Repairer Driven News
« Back « PREV Article  |  NEXT Article »

California law protected consumers from $3 billion in auto insurer hikes, report says

By on
Announcements | Insurance
Share This:

A California law has given Consumer Watchdog, a nonprofit advocacy group, the ability to block $3.16 billion in auto insurance overages since 2002, a new report from the group said. 

“The savings are thanks to a provision of Proposition 103 that subjects insurance companies to public scrutiny and empowers consumers to independently challenge unjustified rate increases and other unlawful insurance company practices,” a press release from the group said

The release said the law is essential more than ever as insurance companies seek billions in additional new rate increases and attempt to weaken the state’s consumer protections. It said insurance companies blame the protection law for slowed processes and financial shortages. 

“The voters understood that the industry and its allies would do everything they could to undercut the protections of Prop 103, so they gave themselves the independent authority to monitor and enforce the law in all matters before the Department of Insurance and the courts,” said Harvey Rosenfield, the author of Proposition 103 and the founder of Consumer Watchdog. “The goal of the opponents of public scrutiny and participation is to allow insurance companies to overcharge Californians. Make no mistake: paying the insurance industry’s ransom through unjustified premium hikes is not the way to address the shortages that the companies have created in the home and auto insurance markets.”

Last month, Allstate received double-digit rate increases in New York, New Jersey, and California after CEO and President Tom Wilson threatened to leave the states if the increases weren’t approved.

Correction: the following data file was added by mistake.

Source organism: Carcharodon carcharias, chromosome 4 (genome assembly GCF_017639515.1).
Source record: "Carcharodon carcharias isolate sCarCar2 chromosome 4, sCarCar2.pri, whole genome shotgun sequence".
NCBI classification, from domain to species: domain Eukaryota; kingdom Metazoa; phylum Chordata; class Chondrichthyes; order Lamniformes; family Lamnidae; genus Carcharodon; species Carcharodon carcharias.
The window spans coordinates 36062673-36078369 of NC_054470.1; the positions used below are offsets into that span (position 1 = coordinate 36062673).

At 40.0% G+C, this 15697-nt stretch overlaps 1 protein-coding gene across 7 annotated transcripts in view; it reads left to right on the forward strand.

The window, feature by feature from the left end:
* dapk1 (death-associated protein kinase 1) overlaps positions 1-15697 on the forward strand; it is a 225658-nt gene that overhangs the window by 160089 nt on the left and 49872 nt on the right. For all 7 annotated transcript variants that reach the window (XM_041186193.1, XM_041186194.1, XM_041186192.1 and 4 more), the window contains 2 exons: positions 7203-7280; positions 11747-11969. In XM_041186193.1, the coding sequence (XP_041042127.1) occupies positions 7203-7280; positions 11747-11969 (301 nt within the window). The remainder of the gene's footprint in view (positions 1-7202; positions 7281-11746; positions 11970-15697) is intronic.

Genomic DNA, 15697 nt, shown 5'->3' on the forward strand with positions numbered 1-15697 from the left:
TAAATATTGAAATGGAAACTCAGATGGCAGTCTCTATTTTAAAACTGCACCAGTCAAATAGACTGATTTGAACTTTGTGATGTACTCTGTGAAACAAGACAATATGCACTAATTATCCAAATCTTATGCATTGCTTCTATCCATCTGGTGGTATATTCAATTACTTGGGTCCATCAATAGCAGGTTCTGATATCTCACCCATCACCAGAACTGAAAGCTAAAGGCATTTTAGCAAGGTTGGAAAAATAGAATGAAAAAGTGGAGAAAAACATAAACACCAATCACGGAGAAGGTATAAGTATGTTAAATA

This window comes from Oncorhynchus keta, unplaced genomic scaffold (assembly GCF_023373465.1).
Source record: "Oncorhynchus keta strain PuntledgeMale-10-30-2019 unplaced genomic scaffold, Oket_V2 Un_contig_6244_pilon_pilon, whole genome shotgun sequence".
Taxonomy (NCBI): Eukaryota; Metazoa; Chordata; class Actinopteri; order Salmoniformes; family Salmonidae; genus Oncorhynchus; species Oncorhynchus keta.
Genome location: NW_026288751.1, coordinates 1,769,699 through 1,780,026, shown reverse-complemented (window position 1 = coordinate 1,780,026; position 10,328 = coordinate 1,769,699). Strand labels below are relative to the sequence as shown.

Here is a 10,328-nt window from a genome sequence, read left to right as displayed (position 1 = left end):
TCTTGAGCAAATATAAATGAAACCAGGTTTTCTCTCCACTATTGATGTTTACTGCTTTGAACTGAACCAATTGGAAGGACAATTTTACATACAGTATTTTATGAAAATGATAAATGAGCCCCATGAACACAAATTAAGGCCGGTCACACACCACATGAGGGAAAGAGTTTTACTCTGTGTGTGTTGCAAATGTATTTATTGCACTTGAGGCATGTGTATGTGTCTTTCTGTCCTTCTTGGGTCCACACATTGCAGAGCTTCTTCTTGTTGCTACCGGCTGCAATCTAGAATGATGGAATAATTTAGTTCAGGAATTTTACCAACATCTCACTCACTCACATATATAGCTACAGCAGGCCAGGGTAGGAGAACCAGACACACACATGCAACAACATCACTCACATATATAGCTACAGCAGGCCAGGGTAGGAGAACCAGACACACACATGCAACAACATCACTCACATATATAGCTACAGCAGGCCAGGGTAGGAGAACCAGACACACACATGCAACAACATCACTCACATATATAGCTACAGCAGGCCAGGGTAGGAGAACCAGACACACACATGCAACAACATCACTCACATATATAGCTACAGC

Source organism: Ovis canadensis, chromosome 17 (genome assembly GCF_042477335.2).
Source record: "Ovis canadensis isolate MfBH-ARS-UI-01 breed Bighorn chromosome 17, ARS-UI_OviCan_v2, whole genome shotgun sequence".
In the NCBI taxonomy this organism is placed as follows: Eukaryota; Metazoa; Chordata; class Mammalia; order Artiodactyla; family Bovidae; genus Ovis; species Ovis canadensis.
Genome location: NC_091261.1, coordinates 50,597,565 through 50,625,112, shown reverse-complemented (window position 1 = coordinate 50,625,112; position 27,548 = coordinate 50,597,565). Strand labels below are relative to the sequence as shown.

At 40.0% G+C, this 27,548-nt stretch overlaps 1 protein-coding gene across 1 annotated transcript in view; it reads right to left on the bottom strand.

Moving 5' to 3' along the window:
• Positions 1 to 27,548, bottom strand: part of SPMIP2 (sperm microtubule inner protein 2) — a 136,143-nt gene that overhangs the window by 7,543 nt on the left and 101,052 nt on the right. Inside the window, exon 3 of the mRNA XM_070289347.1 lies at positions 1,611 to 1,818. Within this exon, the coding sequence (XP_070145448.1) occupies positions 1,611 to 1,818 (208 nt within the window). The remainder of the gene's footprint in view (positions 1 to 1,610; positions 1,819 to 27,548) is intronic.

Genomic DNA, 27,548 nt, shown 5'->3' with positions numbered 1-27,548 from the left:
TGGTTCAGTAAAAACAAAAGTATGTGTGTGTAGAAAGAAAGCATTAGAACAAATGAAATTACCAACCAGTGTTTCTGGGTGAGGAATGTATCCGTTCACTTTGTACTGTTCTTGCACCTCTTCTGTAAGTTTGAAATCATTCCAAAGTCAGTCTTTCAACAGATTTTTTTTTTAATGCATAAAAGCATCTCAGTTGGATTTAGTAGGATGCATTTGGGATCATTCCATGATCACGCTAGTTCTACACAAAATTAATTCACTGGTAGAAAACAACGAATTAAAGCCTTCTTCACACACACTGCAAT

Insurers claim pandemic losses from part delays, rising labor costs, and used car values are why they’ve hiked rates in recent years. The rate hikes continually receive criticism from consumer advocacy groups who’ve claimed insurers are overstating needs and overburdening the consumer. 

Illinois PIRG Education Fund continues to advocate for consumer protection laws in its state. Illinois, home to State Farm, is one of two states without laws that allow regulators to reject or modify auto insurance rate increases. The advocacy group estimates insurance rates increased by $1.25 billion in Illinois in 2023. 

As some insurance companies are starting to show a return on profits, a recent Value Penguin and Lending Tree study suggests the insurance industry will make a projected 12.6 % increase in its premiums in 2024. 

While insurers increase rates, the collision repair industry has been vocal that it’s seeing increased consumer responsibility for out-of-pocket expenses due to short payments. 

The Consumer Watchdog report said insurers were at fault for delays by routinely failing to file the paperwork required for the rate application and refusing to cooperate with state and advocacy group requests. 

A nearly two-year delay by Mercury Insurance after the advocacy group questioned conflicting data and calculations is used as an example in the report. 

It also noted that the California Department of Insurance (CDI) took an average of 7.2 months to schedule conferences once insurance rate challenges were filed. 

The Consumer Watchdog report found insurance companies have filed more than 25,000 applications for rate increases since California Insurance Commissioner Ricardo Lara took office in 2019.

“Between then and December 2023, Consumer Watchdog completed a total of 42 challenges to those applications. Thirty-three of those challenges concerned requests for approval of rate changes (as opposed to other illegal rating practices and conduct),” the report said. “In 19 of those rate challenges, the proposed rate increase was approved at a lower percentage than the company originally requested—ranging from 0.6 to 21.6 percentage points lower. In seven of the 33 cases, the insurance company chose to withdraw its application rather than proceed to address Consumer Watchdog’s objections. And in seven instances, the Commissioner approved the rate the company originally requested.” 

The report says the group didn’t intervene with rate requests between January 2022 and October 2023. It notes that the insurance companies received most of what they requested without any intervention from the group. 

“In auto insurance rate applications the Commissioner approved rate increases at an average of 98% of the rate requested,” the report said. “When Consumer Watchdog participated, the Commissioner approved an average of 71% [of] the rate requested.”


Image courtesy of Mohamad Faizal Bin Ramli/iStock

Share This: